In order to deal with confusion of gesture classes, one can use a confusable matrix that estimates how often correct gesture classes are confusable with other gesture classes. This confusion matrix can be used in 309, which computes probability scores 307 related to gesture classes 308 corresponding to gesture frames 306.

An example of a gesture classes probability model 307 that estimates the probability of observing a string of gestures classes given a sequence of gesture frames, is shown in FIG. 7 (where it is modeled by HMM). Probability of gesture classes given gesture frames Prob(gesture classes|gesture frames) can be obtained via Bayes equation.

Prob(gesture classes|gesture frames)˜Prob(gesture frames|gesture classes)*Prob(gesture classes) (where˜means proportional). An explanation for the Bayes approach can be found in the above-mentioned “Statistical Methods for Speech Recognition”, by Jelinek The MIT Press, Cambridge, 1998.

The computation of a probability P_g, in 307, of production a sequence of keys, given a string of gesture frames, is preferably done by computing the probability of a sequence of keys given sequence of gesture classes, and the probability of gesture classes, given sequence of frames. The computation of probabilities of keys, given gesture classes, can be done as described the above-mentioned patent application Ser. No. 09/079,7854. In this patent application, a general approach is given for the interpretation of gesture classes into symbols (e.g. passwords elements). Interpreting gesture classes into keys can be considered as a special case of the approach that is described in this patent application.

Computing scores for possible strings of keys, given a string of gesture frames, and selecting only strings of keys with scores above some threshold, generates a lattice 310 of sequences of keys given sequence of gesture frames.

The final key sequence is selected by finding the most probable sequence of keys from the lattice of key candidate strings using a formula 311. A total probability of a sequence of keys, given a sequence of gesture frames, can be obtained as the product of the probability of P_g (gesture part) and P1m (language model part) that were described above.

FIG. 6 is a flow chart of a method embodying this invention. This method produces a textual output, in which the user makes typing like gestures without the presence of the keyboard, and the gestures are associated with the most likely keys that would be typed if a keyboard were present.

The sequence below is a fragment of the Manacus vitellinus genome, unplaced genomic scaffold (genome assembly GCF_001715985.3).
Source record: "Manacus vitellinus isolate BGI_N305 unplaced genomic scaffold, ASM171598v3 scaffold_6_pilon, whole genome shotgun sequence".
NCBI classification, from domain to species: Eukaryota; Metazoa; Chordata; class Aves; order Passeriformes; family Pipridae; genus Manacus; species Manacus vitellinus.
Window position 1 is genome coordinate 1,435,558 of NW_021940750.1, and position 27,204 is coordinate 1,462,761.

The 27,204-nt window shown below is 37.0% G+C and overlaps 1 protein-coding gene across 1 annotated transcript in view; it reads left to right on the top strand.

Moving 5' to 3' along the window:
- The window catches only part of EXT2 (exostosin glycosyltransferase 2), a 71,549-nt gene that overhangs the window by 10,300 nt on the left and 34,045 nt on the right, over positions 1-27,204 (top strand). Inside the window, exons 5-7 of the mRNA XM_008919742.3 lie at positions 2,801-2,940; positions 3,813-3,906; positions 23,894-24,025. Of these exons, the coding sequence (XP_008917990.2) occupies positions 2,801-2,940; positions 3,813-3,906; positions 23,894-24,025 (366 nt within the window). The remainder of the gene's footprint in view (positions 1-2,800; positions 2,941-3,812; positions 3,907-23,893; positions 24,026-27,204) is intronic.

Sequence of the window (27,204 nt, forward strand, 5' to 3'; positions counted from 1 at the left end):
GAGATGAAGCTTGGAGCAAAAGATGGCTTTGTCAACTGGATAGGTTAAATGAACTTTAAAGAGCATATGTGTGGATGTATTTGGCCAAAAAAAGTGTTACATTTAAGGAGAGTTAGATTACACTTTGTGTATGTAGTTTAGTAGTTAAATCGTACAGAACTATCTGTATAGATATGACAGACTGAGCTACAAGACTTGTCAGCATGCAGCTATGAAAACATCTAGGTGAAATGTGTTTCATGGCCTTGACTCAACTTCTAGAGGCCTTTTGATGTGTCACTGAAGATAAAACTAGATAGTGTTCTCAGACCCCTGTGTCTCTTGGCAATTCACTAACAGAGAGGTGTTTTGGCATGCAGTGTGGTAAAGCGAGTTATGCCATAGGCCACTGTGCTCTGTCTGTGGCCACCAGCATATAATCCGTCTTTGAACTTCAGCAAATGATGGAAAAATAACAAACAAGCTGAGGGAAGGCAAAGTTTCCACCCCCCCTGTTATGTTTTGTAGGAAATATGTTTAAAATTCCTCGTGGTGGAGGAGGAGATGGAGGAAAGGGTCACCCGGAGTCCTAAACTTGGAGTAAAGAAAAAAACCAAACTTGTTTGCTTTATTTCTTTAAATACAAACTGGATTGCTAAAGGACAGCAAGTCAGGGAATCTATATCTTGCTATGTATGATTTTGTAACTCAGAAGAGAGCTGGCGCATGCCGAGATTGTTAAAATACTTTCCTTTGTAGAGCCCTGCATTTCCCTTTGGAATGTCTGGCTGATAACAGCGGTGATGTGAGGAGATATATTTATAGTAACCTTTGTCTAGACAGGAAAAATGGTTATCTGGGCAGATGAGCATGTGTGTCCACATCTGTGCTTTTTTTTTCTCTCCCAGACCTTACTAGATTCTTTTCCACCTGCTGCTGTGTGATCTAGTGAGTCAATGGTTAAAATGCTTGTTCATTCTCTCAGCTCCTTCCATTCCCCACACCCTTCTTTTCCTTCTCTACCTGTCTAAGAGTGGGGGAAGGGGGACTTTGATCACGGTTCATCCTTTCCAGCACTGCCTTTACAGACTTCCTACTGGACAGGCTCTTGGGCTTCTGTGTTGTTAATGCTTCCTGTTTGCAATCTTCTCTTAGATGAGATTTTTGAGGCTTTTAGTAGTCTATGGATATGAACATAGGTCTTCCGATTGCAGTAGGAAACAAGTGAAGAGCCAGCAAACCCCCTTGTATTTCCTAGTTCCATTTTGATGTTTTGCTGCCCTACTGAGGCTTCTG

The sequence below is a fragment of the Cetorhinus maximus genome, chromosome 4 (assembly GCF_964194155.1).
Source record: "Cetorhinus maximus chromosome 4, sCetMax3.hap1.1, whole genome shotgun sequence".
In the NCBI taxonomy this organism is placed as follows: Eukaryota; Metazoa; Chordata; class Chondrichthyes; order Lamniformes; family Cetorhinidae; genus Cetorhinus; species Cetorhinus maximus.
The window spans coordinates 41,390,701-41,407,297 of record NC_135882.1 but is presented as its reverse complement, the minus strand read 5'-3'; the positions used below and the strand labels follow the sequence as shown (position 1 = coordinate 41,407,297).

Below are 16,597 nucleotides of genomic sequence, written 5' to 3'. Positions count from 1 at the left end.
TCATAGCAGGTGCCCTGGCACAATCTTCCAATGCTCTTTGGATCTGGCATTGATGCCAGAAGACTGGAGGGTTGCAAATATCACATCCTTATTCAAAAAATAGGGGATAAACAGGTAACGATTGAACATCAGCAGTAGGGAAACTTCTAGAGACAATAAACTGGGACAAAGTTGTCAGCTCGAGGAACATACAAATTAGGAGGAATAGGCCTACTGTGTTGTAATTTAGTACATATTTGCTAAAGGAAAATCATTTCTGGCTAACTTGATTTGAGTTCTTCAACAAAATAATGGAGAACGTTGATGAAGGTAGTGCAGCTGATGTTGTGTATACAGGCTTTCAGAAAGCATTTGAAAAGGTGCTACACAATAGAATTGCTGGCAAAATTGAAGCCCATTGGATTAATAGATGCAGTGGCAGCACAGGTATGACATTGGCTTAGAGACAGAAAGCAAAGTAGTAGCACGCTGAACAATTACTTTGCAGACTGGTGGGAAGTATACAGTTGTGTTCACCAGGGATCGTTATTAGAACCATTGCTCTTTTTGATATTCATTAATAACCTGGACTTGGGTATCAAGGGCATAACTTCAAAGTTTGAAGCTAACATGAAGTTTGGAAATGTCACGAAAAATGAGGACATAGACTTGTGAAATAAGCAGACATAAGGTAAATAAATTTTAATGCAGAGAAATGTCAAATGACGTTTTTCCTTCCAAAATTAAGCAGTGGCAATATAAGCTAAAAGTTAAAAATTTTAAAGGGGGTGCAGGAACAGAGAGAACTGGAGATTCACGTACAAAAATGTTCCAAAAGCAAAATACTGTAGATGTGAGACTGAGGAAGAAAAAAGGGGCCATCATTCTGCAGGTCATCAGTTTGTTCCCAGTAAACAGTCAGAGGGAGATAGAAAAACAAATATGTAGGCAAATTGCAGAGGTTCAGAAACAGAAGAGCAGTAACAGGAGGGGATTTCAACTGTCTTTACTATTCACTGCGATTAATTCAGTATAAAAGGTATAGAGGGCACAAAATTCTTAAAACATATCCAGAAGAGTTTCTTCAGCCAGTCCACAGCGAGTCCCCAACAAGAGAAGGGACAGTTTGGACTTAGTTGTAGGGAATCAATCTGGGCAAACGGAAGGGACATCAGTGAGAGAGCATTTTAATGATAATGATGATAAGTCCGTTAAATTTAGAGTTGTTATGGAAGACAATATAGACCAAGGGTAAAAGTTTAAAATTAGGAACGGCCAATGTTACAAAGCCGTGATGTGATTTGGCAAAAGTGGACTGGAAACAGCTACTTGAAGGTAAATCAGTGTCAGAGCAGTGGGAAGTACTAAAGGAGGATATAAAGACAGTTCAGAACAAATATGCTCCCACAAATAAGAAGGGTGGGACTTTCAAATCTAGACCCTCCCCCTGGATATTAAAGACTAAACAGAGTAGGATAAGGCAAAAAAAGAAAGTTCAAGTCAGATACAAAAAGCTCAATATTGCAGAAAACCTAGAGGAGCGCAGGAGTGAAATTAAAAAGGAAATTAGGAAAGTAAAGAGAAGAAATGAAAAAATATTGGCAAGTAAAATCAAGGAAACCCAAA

The user makes gestures that imitate typing 400. User gestures are captured by sensors 401. Captured gestures are used to produce frames 402. Then, gesture frames are associated with gesture classes 403. Then, at 404, gesture classes are mapped into keys.

FIG. 7 illustrates several steps in the recognition of a key from user gestures using HMM. The user produces gestures 500. For example, the user moves a finger to a key A 504 and keeps a finger over the key A for some short period 505. These gestures are captured, and gesture frames 501 are extracted. These gestures are time aligned and a sequence 502 of gesture frames f1, f2, f3 is ordered at some intervals of times 508.

These gestures frame sequences are compared against HMM models, e.g. 509 and 510. Each of these HMM models some gesture class (e.g. MOVE_FINGER_LEFT or HOLD_FINGER). States of this HMM produce frames as output (e.g. f^1_i, f^2_i, . . . in block 503). Each HMM allows to compute the probability of generating the sequence of frames 502 given this HMM, 509 for gesture class 1 and 510 for gesture class 2 in the example. This gesture score is denoted as 307 in FIG. 5.

These scores are used to compute total scores according to the description for FIG. 5. If the sequence of HMM 509, 510 has the highest score among other sequences of HMM it is accepted as the most likely score among other sequences of gesture classes. This sequence of gesture classes (MOVE_FINGER_LEFT and HOLD_FINGER) will be associated with a key A if it happened near A.